Prince Charles’ household has earned the nickname “Wolf Hall” because of its rivalries, backstabbing and in-fighting, a new book has claimed.
The latest biography of the Prince of Wales, which was not authorised by Clarence House, paints a picture of a household torn apart by turf wars between aides and advisors.
Catherine Mayer, a Time magazine journalist, claims to have conducted several interviews with the heir to the throne’s inner circle as well as the Prince himself for Charles: The Heart of A King.
“One former householder refers to Clarence House as Wolf Hall, in reference to the treacherous and opportunistic world depicted by Hilary Mantel in her fictionalised account of the rise of Thomas Cromwell under Henry VIII,” she writes in the book.
It is being serialised in The Times and extracts have been released on Kindle ahead of its publication on Thursday.
Bitter rivalries led to the collapse of a multimillion-pound deal to house the Prince's 15 charities under one roof, costing more than £100,000, the book claims.
While Charles is dubbed “The Boss” by staff, it says, he is insecure and identifies more with Baldrick, the downtrodden servant in Blackadder.
Many employees feel disillusioned and “oppressed” as they feel their jobs and responsibilities are being usurped by Charles' aides, Ms Mayer claims.
Part of the alleged problem arises from Charles reportedly changing employees’ job descriptions, leaving them concerned about other people interfering with their work.
Ms Mayer writes of Charles: “Apart from his time in the Navy, he has never held a paying job and doesn't understand the anxiety such moves can create.
"No student of management theory, he believes rivalries promote better performance, rather than recognising the glitches and strains which territorial disputes can cause."
She says "Charles hasn't always chosen his sages wisely" and has appointed people who tell him what he wants to hear rather than the truth.
"That factor, combined with his native insecurity, means he doesn't always believe he's earned the praise that comes his way, while criticism has the power to cast him into despair," she added.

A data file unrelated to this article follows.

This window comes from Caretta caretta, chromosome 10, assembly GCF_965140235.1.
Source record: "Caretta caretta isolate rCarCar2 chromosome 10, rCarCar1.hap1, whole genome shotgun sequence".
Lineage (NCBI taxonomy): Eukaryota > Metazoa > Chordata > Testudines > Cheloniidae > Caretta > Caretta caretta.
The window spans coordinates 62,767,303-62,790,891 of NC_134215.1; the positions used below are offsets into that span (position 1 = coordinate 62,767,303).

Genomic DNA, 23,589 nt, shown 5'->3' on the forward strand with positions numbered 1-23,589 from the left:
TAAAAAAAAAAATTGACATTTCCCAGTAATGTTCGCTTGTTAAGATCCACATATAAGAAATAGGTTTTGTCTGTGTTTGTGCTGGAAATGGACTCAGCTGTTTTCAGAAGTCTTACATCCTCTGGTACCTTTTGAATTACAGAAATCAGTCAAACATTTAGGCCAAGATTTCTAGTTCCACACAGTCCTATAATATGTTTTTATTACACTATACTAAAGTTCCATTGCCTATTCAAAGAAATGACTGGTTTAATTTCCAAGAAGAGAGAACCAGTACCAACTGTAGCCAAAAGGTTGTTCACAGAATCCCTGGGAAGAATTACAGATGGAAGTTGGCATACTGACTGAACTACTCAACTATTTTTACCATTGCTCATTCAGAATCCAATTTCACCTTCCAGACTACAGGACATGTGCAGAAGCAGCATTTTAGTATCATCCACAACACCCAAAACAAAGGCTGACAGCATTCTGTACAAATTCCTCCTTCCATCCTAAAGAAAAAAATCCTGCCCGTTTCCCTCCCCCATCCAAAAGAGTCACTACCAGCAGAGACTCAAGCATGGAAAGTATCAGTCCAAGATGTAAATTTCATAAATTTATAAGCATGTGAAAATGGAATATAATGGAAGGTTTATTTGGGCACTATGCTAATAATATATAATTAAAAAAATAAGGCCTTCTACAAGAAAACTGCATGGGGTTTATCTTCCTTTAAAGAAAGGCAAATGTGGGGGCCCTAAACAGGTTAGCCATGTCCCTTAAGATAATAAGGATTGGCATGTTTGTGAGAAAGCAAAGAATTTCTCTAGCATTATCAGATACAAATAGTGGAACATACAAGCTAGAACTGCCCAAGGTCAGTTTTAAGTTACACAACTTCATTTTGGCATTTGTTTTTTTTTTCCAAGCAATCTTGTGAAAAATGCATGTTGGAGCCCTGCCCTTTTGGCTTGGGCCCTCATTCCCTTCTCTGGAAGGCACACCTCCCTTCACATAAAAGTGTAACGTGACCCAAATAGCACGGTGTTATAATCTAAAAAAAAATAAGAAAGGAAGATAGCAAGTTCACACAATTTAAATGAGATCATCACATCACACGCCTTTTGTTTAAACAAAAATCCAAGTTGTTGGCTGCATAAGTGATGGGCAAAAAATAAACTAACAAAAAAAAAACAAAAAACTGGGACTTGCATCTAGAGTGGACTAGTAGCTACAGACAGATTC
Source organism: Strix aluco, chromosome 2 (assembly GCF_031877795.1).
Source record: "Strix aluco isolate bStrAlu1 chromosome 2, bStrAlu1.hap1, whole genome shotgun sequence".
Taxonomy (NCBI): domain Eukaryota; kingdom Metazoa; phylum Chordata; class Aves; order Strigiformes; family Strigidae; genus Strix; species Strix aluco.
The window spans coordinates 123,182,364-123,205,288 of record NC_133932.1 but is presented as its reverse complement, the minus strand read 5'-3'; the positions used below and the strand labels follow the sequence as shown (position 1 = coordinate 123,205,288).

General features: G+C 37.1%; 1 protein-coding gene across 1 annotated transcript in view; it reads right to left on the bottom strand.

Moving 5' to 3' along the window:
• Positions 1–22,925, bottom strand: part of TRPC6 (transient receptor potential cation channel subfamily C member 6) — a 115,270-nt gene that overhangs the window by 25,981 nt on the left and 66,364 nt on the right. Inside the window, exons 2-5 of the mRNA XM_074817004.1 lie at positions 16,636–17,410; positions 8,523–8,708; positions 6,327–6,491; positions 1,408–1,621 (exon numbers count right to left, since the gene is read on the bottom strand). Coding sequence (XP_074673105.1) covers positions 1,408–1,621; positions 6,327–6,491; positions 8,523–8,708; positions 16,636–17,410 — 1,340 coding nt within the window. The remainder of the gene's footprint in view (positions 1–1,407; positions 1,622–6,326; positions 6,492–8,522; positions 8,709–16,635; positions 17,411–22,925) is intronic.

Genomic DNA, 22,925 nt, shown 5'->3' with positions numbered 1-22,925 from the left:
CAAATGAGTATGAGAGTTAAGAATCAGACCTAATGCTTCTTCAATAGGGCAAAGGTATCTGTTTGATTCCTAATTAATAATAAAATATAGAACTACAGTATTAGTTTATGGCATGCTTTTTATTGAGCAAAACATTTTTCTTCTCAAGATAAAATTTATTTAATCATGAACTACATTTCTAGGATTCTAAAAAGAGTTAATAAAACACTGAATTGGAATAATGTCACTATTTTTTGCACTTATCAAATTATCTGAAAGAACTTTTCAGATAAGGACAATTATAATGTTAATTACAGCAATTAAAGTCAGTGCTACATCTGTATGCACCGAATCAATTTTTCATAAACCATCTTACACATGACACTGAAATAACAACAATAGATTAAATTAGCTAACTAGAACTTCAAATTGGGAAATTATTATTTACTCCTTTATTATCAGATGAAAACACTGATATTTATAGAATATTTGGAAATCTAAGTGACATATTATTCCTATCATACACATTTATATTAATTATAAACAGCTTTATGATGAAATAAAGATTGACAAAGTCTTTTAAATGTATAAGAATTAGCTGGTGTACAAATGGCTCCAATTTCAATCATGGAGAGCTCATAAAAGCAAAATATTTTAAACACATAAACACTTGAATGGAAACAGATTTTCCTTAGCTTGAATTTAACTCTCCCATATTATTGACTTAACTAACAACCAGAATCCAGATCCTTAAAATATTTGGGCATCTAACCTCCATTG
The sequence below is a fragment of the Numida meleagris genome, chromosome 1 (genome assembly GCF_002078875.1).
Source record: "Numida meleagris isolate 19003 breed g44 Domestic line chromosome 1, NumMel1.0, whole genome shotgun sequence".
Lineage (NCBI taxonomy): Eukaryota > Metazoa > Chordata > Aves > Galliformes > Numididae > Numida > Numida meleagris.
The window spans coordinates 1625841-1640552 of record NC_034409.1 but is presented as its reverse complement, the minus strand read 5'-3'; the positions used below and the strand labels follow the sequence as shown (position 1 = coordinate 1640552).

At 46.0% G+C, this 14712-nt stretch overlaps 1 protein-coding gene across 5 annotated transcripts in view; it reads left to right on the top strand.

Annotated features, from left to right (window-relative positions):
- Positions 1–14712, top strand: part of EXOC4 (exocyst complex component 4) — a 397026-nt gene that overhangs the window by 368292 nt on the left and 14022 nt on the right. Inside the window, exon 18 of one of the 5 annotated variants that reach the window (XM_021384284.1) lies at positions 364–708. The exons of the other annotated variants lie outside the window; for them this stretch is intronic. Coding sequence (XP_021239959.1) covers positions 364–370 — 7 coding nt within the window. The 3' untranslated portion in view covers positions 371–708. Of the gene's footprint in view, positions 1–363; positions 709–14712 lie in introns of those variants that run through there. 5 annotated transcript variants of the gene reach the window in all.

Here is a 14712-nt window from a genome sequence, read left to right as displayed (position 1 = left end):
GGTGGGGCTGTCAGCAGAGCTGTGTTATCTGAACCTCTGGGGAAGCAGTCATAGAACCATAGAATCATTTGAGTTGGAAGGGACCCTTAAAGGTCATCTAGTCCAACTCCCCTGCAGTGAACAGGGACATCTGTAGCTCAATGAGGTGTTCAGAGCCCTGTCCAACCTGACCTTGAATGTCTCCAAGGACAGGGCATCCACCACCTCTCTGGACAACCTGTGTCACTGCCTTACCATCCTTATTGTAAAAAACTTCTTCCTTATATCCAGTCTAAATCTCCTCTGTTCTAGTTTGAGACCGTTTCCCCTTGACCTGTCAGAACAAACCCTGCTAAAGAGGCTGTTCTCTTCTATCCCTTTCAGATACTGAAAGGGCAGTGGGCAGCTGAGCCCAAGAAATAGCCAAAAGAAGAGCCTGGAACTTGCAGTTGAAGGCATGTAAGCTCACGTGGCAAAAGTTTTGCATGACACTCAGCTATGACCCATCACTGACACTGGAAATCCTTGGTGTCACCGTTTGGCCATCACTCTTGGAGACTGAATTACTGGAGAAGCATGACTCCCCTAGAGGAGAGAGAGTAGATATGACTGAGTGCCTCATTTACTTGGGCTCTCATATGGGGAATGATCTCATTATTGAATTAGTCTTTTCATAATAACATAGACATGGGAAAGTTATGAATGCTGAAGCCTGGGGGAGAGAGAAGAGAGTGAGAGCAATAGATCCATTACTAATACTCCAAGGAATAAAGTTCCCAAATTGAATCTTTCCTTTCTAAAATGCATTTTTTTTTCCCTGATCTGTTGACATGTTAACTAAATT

The book’s publisher claimed it is “based on exclusive interviews with members of the Prince’s inner circle and underpinned by rare direct access to the Prince himself” including Ms Mayer trailing him for six months.
Clarence House declined to comment on the claims but stressed that the biography was not authorised and the author did not have any exclusive access to Prince Charles or his staff.
Biographies have rarely been kind to the Queen’s son. In the 1994, Jonathan Dimbleby was tasked with writing an authorised account of the Prince of Wales's life after he shocked the establishment by admitting to adultery during his marriage to Princess Diana.
The Prince Of Wales: A Biography was billed as a "vivid, searching and intimate portrait of a life which is trapped by destiny", describing how as a child he was frightened of the Duke of Edinburgh who was said to have belittled him in public and how the Queen was "not indifferent so much as detached" when witnessing it.
A decade later, Gyles Brandreth's book Philip & Elizabeth: Portrait Of A Marriage argued that the Queen and the Duke were appalled by the Dimbleby book and hurt by their son's complaints about the quality of their parenting.
Morton's Diana: Her True Story, published in 1992, caused ructions with its portrayal of the Princess of Wales as a deeply depressed and unstable character, portraying Charles as indifferent to his wife’s despair.
Penny Junor's book Charles: Victim Or Villain?, published a year after Diana died, alleged that the Princess had made late-night death threats to Camilla and that she had the first affair of the marriage with her bodyguard.
Charles was forced to deny that he authorised, solicited or approved the book.
Additional reporting by PA.
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